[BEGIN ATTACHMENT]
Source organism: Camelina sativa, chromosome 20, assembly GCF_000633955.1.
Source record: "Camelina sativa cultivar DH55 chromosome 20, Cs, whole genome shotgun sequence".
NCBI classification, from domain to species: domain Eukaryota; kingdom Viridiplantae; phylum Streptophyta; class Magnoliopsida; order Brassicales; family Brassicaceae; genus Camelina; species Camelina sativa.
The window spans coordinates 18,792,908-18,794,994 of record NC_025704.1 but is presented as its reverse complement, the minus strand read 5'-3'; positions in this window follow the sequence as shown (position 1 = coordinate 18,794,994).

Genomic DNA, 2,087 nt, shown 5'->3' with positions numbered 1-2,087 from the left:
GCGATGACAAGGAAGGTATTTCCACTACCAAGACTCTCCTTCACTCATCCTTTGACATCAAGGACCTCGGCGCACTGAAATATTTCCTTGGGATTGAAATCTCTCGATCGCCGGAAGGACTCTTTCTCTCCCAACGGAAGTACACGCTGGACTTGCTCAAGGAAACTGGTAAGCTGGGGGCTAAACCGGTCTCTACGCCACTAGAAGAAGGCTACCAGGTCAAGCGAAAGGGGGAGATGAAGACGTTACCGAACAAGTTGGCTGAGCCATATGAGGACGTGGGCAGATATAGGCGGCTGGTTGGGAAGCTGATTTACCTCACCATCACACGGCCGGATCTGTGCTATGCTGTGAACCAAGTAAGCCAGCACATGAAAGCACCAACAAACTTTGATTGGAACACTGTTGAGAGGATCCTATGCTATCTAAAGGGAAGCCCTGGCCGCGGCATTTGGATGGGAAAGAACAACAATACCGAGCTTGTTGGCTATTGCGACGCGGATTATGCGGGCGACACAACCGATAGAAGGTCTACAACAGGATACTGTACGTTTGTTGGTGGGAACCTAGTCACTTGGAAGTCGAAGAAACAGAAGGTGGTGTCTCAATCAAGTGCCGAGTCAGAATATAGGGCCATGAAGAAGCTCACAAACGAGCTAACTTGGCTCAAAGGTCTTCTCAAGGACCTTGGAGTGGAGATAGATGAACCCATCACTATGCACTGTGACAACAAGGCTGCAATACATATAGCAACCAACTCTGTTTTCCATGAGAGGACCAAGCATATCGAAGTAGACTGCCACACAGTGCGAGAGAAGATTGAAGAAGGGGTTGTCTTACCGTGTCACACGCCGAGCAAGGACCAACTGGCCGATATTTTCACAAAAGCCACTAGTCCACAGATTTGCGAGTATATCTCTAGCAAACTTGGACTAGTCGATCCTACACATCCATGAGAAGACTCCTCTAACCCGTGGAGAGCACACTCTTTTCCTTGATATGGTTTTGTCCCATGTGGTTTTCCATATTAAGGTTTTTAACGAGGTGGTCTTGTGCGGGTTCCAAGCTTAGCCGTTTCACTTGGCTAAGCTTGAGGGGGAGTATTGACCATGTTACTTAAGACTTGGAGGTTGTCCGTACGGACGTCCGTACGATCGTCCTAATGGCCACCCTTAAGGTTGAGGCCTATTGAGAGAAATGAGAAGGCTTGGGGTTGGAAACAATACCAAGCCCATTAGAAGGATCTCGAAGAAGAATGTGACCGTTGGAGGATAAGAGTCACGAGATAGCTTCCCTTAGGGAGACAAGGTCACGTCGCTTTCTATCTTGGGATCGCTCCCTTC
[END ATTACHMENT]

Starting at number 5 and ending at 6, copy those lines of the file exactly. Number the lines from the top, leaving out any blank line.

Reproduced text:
Genomic DNA, 2,087 nt, shown 5'->3' with positions numbered 1-2,087 from the left:
GCGATGACAAGGAAGGTATTTCCACTACCAAGACTCTCCTTCACTCATCCTTTGACATCAAGGACCTCGGCGCACTGAAATATTTCCTTGGGATTGAAATCTCTCGATCGCCGGAAGGACTCTTTCTCTCCCAACGGAAGTACACGCTGGACTTGCTCAAGGAAACTGGTAAGCTGGGGGCTAAACCGGTCTCTACGCCACTAGAAGAAGGCTACCAGGTCAAGCGAAAGGGGGAGATGAAGACGTTACCGAACAAGTTGGCTGAGCCATATGAGGACGTGGGCAGATATAGGCGGCTGGTTGGGAAGCTGATTTACCTCACCATCACACGGCCGGATCTGTGCTATGCTGTGAACCAAGTAAGCCAGCACATGAAAGCACCAACAAACTTTGATTGGAACACTGTTGAGAGGATCCTATGCTATCTAAAGGGAAGCCCTGGCCGCGGCATTTGGATGGGAAAGAACAACAATACCGAGCTTGTTGGCTATTGCGACGCGGATTATGCGGGCGACACAACCGATAGAAGGTCTACAACAGGATACTGTACGTTTGTTGGTGGGAACCTAGTCACTTGGAAGTCGAAGAAACAGAAGGTGGTGTCTCAATCAAGTGCCGAGTCAGAATATAGGGCCATGAAGAAGCTCACAAACGAGCTAACTTGGCTCAAAGGTCTTCTCAAGGACCTTGGAGTGGAGATAGATGAACCCATCACTATGCACTGTGACAACAAGGCTGCAATACATATAGCAACCAACTCTGTTTTCCATGAGAGGACCAAGCATATCGAAGTAGACTGCCACACAGTGCGAGAGAAGATTGAAGAAGGGGTTGTCTTACCGTGTCACACGCCGAGCAAGGACCAACTGGCCGATATTTTCACAAAAGCCACTAGTCCACAGATTTGCGAGTATATCTCTAGCAAACTTGGACTAGTCGATCCTACACATCCATGAGAAGACTCCTCTAACCCGTGGAGAGCACACTCTTTTCCTTGATATGGTTTTGTCCCATGTGGTTTTCCATATTAAGGTTTTTAACGAGGTGGTCTTGTGCGGGTTCCAAGCTTAGCCGTTTCACTTGGCTAAGCTTGAGGGGGAGTATTGACCATGTTACTTAAGACTTGGAGGTTGTCCGTACGGACGTCCGTACGATCGTCCTAATGGCCACCCTTAAGGTTGAGGCCTATTGAGAGAAATGAGAAGGCTTGGGGTTGGAAACAATACCAAGCCCATTAGAAGGATCTCGAAGAAGAATGTGACCGTTGGAGGATAAGAGTCACGAGATAGCTTCCCTTAGGGAGACAAGGTCACGTCGCTTTCTATCTTGGGATCGCTCCCTTC